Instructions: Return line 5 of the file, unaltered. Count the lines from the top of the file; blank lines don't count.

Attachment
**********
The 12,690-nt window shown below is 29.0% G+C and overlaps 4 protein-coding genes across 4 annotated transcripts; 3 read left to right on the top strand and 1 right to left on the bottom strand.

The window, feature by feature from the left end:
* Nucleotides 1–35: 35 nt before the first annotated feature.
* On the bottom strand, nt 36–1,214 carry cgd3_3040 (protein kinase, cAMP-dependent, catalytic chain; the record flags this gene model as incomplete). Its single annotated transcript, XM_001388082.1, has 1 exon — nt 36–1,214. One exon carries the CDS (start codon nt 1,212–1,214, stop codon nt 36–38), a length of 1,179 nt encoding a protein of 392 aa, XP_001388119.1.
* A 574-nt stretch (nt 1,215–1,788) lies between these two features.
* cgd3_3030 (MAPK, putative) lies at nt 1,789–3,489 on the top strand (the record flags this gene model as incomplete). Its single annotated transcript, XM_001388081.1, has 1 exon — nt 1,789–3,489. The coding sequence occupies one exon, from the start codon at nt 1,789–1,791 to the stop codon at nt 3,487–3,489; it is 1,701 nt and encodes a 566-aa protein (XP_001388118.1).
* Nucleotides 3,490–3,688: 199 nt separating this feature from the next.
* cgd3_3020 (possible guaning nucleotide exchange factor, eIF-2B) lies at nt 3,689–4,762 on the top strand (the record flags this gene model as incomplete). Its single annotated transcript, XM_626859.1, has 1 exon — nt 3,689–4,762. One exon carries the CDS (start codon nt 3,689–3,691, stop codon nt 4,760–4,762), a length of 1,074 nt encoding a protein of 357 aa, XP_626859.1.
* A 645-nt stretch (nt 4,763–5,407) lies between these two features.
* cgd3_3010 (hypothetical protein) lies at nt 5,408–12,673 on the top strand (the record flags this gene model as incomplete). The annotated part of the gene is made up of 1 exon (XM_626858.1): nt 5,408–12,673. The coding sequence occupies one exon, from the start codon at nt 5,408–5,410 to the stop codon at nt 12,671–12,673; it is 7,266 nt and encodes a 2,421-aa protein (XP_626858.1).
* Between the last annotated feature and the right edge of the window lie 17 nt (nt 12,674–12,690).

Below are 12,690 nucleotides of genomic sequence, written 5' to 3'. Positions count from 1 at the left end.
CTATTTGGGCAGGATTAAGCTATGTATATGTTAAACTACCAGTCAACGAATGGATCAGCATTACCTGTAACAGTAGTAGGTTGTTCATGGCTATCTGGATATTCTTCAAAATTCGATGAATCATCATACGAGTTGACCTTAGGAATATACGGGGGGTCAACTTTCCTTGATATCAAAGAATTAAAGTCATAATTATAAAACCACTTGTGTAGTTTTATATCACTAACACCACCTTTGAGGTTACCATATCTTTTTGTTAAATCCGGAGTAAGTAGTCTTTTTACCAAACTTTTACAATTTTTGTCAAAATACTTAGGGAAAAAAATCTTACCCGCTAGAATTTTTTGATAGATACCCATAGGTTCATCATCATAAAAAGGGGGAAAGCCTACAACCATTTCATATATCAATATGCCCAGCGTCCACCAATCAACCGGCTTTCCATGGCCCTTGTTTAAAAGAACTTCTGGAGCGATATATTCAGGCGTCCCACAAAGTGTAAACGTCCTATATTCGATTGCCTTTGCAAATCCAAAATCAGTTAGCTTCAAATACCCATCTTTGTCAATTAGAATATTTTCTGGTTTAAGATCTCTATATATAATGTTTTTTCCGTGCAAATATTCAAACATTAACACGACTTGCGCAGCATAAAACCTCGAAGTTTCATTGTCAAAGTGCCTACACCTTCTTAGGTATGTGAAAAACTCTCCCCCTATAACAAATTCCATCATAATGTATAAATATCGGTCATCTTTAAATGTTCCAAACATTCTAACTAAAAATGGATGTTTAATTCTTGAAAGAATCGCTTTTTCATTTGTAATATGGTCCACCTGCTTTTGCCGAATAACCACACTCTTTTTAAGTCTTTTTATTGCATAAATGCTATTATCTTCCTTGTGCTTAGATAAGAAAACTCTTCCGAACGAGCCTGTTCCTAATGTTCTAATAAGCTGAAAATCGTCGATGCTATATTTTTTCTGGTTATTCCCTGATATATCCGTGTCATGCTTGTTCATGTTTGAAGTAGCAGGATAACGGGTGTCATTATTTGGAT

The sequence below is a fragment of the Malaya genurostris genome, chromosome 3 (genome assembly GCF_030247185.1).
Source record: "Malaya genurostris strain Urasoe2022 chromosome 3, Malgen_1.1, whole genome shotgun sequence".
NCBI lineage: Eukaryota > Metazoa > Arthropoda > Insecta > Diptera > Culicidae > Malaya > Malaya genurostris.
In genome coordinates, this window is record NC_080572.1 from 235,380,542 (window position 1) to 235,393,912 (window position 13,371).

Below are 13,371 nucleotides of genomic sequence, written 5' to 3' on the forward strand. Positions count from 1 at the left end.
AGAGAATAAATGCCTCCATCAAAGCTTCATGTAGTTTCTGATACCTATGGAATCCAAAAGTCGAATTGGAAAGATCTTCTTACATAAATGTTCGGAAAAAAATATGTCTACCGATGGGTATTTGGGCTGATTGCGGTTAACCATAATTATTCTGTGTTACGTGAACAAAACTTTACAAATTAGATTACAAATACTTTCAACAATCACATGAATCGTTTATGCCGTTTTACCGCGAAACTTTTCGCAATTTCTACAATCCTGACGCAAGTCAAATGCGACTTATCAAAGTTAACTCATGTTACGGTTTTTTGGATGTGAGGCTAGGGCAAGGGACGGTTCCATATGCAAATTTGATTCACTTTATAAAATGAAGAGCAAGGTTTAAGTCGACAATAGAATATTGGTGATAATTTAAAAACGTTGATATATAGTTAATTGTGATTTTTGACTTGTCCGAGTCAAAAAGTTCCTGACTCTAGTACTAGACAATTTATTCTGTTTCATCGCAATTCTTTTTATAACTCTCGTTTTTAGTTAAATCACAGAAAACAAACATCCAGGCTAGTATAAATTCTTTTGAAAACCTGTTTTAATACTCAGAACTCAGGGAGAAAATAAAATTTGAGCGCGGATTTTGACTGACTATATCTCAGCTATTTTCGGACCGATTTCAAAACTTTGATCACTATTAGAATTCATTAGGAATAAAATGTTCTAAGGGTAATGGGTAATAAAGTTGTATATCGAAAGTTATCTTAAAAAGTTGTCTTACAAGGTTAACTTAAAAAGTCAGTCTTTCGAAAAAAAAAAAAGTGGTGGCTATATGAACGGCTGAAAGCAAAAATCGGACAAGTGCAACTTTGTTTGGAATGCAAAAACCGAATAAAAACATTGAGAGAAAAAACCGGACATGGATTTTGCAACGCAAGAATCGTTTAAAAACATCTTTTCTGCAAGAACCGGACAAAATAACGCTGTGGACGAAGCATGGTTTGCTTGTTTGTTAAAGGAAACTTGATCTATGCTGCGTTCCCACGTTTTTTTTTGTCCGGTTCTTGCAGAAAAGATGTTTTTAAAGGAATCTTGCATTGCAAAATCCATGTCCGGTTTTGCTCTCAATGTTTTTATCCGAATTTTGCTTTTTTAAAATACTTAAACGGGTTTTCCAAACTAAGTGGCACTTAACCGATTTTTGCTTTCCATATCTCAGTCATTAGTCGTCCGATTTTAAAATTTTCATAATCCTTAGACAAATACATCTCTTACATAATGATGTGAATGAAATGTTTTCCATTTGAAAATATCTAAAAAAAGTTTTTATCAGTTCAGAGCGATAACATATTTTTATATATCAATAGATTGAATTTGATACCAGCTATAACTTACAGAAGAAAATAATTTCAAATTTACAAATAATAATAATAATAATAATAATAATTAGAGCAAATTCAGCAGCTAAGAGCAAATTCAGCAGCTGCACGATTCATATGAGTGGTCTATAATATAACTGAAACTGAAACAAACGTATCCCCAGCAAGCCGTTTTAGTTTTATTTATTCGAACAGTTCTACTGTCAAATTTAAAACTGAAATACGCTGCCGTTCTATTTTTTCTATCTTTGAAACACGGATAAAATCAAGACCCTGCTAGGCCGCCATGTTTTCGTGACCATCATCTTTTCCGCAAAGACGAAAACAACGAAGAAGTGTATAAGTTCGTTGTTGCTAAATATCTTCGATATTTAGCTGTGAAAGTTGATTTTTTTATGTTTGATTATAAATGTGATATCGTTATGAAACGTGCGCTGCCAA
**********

* A 574-nt stretch (nt 1,215–1,788) lies between these two features.